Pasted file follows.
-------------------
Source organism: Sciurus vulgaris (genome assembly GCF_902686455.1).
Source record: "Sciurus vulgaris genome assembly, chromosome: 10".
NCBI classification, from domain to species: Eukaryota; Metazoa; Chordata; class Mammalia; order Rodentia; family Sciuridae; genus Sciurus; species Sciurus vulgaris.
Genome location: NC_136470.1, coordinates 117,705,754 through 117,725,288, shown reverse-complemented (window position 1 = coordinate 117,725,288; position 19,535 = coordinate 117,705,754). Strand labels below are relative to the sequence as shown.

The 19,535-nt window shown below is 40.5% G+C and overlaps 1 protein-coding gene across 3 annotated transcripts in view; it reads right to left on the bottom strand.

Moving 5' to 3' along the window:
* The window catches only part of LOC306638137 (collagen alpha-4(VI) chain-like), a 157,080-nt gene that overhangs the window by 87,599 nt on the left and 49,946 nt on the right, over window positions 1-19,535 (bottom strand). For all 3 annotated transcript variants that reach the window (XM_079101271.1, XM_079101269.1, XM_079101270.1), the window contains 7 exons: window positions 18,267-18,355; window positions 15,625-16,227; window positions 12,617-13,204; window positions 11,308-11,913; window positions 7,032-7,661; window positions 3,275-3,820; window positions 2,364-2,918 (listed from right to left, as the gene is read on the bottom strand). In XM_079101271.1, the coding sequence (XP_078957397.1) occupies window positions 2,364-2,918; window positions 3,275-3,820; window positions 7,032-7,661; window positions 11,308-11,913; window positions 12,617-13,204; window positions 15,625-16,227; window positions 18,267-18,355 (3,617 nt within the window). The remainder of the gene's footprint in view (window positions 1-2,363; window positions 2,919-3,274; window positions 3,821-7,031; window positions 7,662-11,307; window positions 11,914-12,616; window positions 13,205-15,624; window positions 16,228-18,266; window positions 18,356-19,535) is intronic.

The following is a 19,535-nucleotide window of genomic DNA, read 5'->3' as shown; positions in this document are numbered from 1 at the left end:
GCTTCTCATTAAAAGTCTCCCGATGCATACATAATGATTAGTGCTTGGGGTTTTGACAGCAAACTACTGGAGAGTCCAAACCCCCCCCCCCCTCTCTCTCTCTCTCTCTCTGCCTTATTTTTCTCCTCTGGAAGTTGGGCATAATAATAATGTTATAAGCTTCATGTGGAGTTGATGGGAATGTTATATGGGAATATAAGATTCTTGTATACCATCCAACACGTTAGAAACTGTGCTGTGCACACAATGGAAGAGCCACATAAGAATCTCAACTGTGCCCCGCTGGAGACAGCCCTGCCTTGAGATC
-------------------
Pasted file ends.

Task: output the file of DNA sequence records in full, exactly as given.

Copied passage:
Source organism: Sciurus vulgaris (genome assembly GCF_902686455.1).
Source record: "Sciurus vulgaris genome assembly, chromosome: 10".
NCBI classification, from domain to species: Eukaryota; Metazoa; Chordata; class Mammalia; order Rodentia; family Sciuridae; genus Sciurus; species Sciurus vulgaris.
Genome location: NC_136470.1, coordinates 117,705,754 through 117,725,288, shown reverse-complemented (window position 1 = coordinate 117,725,288; position 19,535 = coordinate 117,705,754). Strand labels below are relative to the sequence as shown.

The 19,535-nt window shown below is 40.5% G+C and overlaps 1 protein-coding gene across 3 annotated transcripts in view; it reads right to left on the bottom strand.

Moving 5' to 3' along the window:
* The window catches only part of LOC306638137 (collagen alpha-4(VI) chain-like), a 157,080-nt gene that overhangs the window by 87,599 nt on the left and 49,946 nt on the right, over window positions 1-19,535 (bottom strand). For all 3 annotated transcript variants that reach the window (XM_079101271.1, XM_079101269.1, XM_079101270.1), the window contains 7 exons: window positions 18,267-18,355; window positions 15,625-16,227; window positions 12,617-13,204; window positions 11,308-11,913; window positions 7,032-7,661; window positions 3,275-3,820; window positions 2,364-2,918 (listed from right to left, as the gene is read on the bottom strand). In XM_079101271.1, the coding sequence (XP_078957397.1) occupies window positions 2,364-2,918; window positions 3,275-3,820; window positions 7,032-7,661; window positions 11,308-11,913; window positions 12,617-13,204; window positions 15,625-16,227; window positions 18,267-18,355 (3,617 nt within the window). The remainder of the gene's footprint in view (window positions 1-2,363; window positions 2,919-3,274; window positions 3,821-7,031; window positions 7,662-11,307; window positions 11,914-12,616; window positions 13,205-15,624; window positions 16,228-18,266; window positions 18,356-19,535) is intronic.

The following is a 19,535-nucleotide window of genomic DNA, read 5'->3' as shown; positions in this document are numbered from 1 at the left end:
GCTTCTCATTAAAAGTCTCCCGATGCATACATAATGATTAGTGCTTGGGGTTTTGACAGCAAACTACTGGAGAGTCCAAACCCCCCCCCCCCTCTCTCTCTCTCTCTCTCTGCCTTATTTTTCTCCTCTGGAAGTTGGGCATAATAATAATGTTATAAGCTTCATGTGGAGTTGATGGGAATGTTATATGGGAATATAAGATTCTTGTATACCATCCAACACGTTAGAAACTGTGCTGTGCACACAATGGAAGAGCCACATAAGAATCTCAACTGTGCCCCGCTGGAGACAGCCCTGCCTTGAGATC